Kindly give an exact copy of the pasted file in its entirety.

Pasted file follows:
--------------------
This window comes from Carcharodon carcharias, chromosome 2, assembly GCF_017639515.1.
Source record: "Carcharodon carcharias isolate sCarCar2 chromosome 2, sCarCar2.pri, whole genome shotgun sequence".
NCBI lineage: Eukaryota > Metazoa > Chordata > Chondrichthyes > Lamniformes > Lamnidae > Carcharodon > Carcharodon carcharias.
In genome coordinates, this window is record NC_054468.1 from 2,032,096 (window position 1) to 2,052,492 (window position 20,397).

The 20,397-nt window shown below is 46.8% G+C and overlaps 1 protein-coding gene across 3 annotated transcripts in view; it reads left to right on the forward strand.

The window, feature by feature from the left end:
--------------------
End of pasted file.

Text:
This window comes from Carcharodon carcharias, chromosome 2, assembly GCF_017639515.1.
Source record: "Carcharodon carcharias isolate sCarCar2 chromosome 2, sCarCar2.pri, whole genome shotgun sequence".
NCBI lineage: Eukaryota > Metazoa > Chordata > Chondrichthyes > Lamniformes > Lamnidae > Carcharodon > Carcharodon carcharias.
In genome coordinates, this window is record NC_054468.1 from 2,032,096 (window position 1) to 2,052,492 (window position 20,397).

The 20,397-nt window shown below is 46.8% G+C and overlaps 1 protein-coding gene across 3 annotated transcripts in view; it reads left to right on the forward strand.

The window, feature by feature from the left end: